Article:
Despite taking the Sonics from Seattle, a trip to enemy territory teaches a lesson in forgiving and letting go.

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Editor’s note: Second of two parts examining the impact of the Sonics’ move. Wednesday, changes at KeyArena. Today, the effects on Seattle and Oklahoma City.

OKLAHOMA CITY — Easiest assignment ever: Go to the town that abducted the Sonics and write some impressions.

Or, in other words, sip some Hater-ade and let ‘er rip.

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But a crazy thing happened on this disdainful mission. I learned to tolerate Oklahoma City. Then I learned to kinda, sorta like the place. And then, shocker of all shockers, I learned to accept it as an NBA city and stop connecting the Thunder with the Sonics.

For my next trick, I plan to fix the relationship between the United States and Iran.

After this unlikely journey, anything is possible.

It helped that one of my best friends, Cara, lives in the area. It helped that her husband, David, is a native Oklahoman and one of the most affable people you’ll ever meet. They served as tour guides and influenced my perception of a city I had only visited once. But even without their help, the charm of this place probably would’ve won me over.

Clay Bennett and his partners, who were allowed to fleece Seattle a year ago today, are still the Oklahoma Raiders. I still think the market is too small for long-term NBA success unless the Thunder becomes a perennial contender. Nevertheless, I’m now convinced that Oklahoma City deserves an NBA franchise. It’s just too bad it had to be ours.

The community embraced its pro team in a manner that made me wonder if this is what Seattle was like when the Sonics came to town in 1967. There’s a civic pride here that had evaporated in Seattle because of the shady way the Sonics’ relocation happened.

It starts with the general kindness of the people here. I needed to meet some Oklahoma City jerks to write the kind of column I wanted to write, but I didn’t find any. Instead, I met people like the waitress at Toby Keith’s I Love This Bar & Grill who wouldn’t stop staring at me. She whispered to her co-workers and pointed. Finally, after a couple of minutes, she approached the table and revealed why she had been spying.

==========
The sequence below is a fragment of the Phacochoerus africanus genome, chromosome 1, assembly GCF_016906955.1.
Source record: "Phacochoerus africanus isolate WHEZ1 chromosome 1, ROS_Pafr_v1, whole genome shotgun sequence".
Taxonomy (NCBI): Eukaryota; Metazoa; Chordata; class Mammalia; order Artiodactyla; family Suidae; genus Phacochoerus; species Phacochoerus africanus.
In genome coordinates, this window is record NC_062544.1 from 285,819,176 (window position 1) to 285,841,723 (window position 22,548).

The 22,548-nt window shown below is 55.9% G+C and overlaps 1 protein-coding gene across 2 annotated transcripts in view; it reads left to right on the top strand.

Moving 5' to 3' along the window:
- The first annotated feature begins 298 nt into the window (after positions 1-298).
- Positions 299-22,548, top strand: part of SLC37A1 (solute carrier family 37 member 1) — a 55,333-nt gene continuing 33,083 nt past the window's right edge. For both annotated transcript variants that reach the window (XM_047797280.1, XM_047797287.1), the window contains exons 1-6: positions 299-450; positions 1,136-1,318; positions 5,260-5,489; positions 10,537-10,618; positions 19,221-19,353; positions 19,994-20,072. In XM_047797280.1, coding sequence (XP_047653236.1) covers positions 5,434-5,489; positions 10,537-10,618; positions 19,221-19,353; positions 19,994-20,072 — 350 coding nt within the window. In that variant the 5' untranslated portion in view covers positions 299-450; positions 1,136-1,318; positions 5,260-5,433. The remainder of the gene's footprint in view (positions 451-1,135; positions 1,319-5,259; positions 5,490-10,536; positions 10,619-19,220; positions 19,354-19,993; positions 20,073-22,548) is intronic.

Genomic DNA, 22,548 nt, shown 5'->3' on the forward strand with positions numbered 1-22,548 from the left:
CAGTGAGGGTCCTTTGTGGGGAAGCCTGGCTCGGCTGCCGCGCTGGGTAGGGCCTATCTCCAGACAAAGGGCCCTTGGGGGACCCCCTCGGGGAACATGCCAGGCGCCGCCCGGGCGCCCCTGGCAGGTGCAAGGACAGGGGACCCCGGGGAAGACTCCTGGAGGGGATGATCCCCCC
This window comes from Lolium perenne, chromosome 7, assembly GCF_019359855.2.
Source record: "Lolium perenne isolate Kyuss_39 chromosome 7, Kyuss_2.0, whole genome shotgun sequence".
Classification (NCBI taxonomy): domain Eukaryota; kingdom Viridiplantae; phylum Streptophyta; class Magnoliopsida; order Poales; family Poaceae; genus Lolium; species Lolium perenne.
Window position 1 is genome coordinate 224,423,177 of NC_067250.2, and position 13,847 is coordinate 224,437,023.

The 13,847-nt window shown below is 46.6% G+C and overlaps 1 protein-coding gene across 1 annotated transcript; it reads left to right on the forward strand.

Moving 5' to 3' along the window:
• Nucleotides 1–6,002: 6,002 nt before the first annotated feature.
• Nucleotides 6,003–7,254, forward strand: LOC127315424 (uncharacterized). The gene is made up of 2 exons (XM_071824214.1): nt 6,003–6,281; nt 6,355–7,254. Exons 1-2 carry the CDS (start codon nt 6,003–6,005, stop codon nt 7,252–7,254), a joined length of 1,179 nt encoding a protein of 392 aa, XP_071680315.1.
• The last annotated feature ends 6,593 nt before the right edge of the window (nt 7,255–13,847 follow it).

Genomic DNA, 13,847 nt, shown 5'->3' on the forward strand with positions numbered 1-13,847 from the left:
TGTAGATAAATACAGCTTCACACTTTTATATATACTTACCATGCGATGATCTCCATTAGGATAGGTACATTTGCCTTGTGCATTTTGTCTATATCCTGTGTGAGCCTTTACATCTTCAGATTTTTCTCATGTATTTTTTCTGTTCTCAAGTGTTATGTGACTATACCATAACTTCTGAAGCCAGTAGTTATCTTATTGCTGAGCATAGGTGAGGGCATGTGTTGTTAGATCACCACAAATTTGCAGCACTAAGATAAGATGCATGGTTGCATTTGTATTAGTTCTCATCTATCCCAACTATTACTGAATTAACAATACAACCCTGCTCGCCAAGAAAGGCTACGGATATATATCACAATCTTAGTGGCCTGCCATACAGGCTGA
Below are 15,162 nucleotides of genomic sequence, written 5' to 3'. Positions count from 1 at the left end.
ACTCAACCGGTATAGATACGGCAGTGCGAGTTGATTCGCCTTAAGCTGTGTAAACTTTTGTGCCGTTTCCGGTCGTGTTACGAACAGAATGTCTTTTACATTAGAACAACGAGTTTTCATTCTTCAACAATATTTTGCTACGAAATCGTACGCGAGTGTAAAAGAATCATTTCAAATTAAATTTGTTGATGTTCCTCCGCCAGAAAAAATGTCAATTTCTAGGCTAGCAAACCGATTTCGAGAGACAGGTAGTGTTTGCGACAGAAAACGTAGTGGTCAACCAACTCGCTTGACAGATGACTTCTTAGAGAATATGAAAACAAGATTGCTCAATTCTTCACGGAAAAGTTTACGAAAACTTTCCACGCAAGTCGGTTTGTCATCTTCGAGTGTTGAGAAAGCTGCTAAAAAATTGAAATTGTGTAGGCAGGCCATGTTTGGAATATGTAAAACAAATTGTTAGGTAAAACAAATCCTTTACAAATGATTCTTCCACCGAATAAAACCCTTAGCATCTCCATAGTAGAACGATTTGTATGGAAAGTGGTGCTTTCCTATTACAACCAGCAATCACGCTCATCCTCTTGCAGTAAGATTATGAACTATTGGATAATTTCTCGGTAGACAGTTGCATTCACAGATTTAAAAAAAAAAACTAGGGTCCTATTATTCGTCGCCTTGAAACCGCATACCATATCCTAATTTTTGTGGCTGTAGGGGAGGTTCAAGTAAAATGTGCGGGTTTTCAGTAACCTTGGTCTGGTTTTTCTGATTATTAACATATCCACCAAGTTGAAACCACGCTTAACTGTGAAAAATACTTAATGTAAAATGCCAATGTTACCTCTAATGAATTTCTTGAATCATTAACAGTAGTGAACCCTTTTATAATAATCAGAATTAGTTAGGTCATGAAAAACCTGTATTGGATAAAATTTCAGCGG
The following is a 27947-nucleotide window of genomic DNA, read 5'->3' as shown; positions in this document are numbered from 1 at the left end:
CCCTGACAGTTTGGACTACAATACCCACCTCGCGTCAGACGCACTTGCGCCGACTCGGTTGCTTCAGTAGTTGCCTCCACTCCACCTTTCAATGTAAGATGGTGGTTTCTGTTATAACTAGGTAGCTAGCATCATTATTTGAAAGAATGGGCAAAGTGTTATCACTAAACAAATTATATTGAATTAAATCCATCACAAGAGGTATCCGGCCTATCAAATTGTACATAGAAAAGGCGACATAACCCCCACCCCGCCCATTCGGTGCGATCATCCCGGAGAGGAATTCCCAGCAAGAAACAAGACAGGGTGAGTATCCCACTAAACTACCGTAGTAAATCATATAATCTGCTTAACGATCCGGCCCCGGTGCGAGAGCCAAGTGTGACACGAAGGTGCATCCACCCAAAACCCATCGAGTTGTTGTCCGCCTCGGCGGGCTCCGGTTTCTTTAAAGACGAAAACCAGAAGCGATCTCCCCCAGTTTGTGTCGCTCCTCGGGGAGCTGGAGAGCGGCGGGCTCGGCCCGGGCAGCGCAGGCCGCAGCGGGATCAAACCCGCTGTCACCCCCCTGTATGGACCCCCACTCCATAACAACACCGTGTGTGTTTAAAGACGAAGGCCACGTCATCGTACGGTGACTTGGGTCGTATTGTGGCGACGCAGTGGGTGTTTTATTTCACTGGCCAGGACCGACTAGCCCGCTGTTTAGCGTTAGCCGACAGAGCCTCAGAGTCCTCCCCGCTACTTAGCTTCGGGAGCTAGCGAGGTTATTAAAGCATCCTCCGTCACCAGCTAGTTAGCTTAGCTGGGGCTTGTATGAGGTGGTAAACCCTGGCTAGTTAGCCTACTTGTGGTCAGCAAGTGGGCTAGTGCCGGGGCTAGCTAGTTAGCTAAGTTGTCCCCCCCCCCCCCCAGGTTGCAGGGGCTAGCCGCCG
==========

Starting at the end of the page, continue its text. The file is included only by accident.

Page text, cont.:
“I’m sorry to ask this, but I have to know,” she said in a Southwestern twang. “Are you Wayman Tisdale’s brother?”

Me? Kin to Wayman Tisdale, the late, great Oklahoma basketball star and musician? Never heard that one before.

“No, I’m not,” I told her.

“Well, I just had to ask,” the waitress replied. “Wayman’s a legend in Oklahoma. It would’ve been great if you were his brother.”

That’s Oklahoma City for you. It’s endearing.

The Thunder has benefited from the kindness. Despite losing 12 of their first 13 games and finishing with a 23-59 record, the ex-Sonics ranked 11th in the NBA in attendance this past season (18,693 fans per game). The novelty will wear off if the team keeps losing, but hope for the future remains. Ric Bucher of ESPN even went as far as dubbing the Thunder a team on the rise and possible playoff team next season.

Don’t know about the playoffs, but general manager Sam Presti is amassing talent. He has four top-five draft picks since taking over in 2007 and turned them into Kevin Durant, Jeff Green, Russell Westbrook and James Harden, the former Arizona State star guard who will be an excellent pro. In addition, the Thunder will have salary-cap space to make a move this summer or next. Presti is a few wise decisions away from building a winner and finishing the task he started in Seattle.

Which is the most painful part.

As long as the Thunder remains an NBA afterthought, the loss won’t be as hard to take. But if Durant starts making All-Star Games and playoff appearances, the pain will increase.

“They’ve got a chance to be really good,” said David, my friend’s husband. “Oklahoma is already behind ’em, but if they start winning a lot, watch out.”

It’s a positive thing for Oklahoma City and for the players who languished in uncertainty during the final years in Seattle, but it’s hard not to think of the Thunder’s potential success as a downer.

It gets better (or worse): Even though most national media types speculate that players will hate playing in Oklahoma City, the team’s young stars — Durant, Green and Westbrook — haven’t expressed any dislike of their new residence. In fact, Durant, the key to the Thunder’s sustainability in OKC, has been very complimentary.

“Hopefully, I’ll spend my whole career here,” he told Yahoo! Sports earlier this year.

In professional sports, money and competitiveness are great equalizers. If Bennett pays to retain his players and Presti creates a winner, the Thunder will have a chance to be more than just the average small-market team.

And Oklahoma City will become more than the city that took Seattle’s team.

“Seattle can’t hate on Oklahoma forever, can it?” David asked.

I told him that we have bigger issues than Oklahoma, that we’ve moved on, that Seattleites are too worldly to let OKC get to them.

“Yeah, but bitterness gets the best of everybody sometimes,” he replied.

Touché, David.

But bitterness is an improvement on hatred.

Jerry Brewer: 206-464-2277 or

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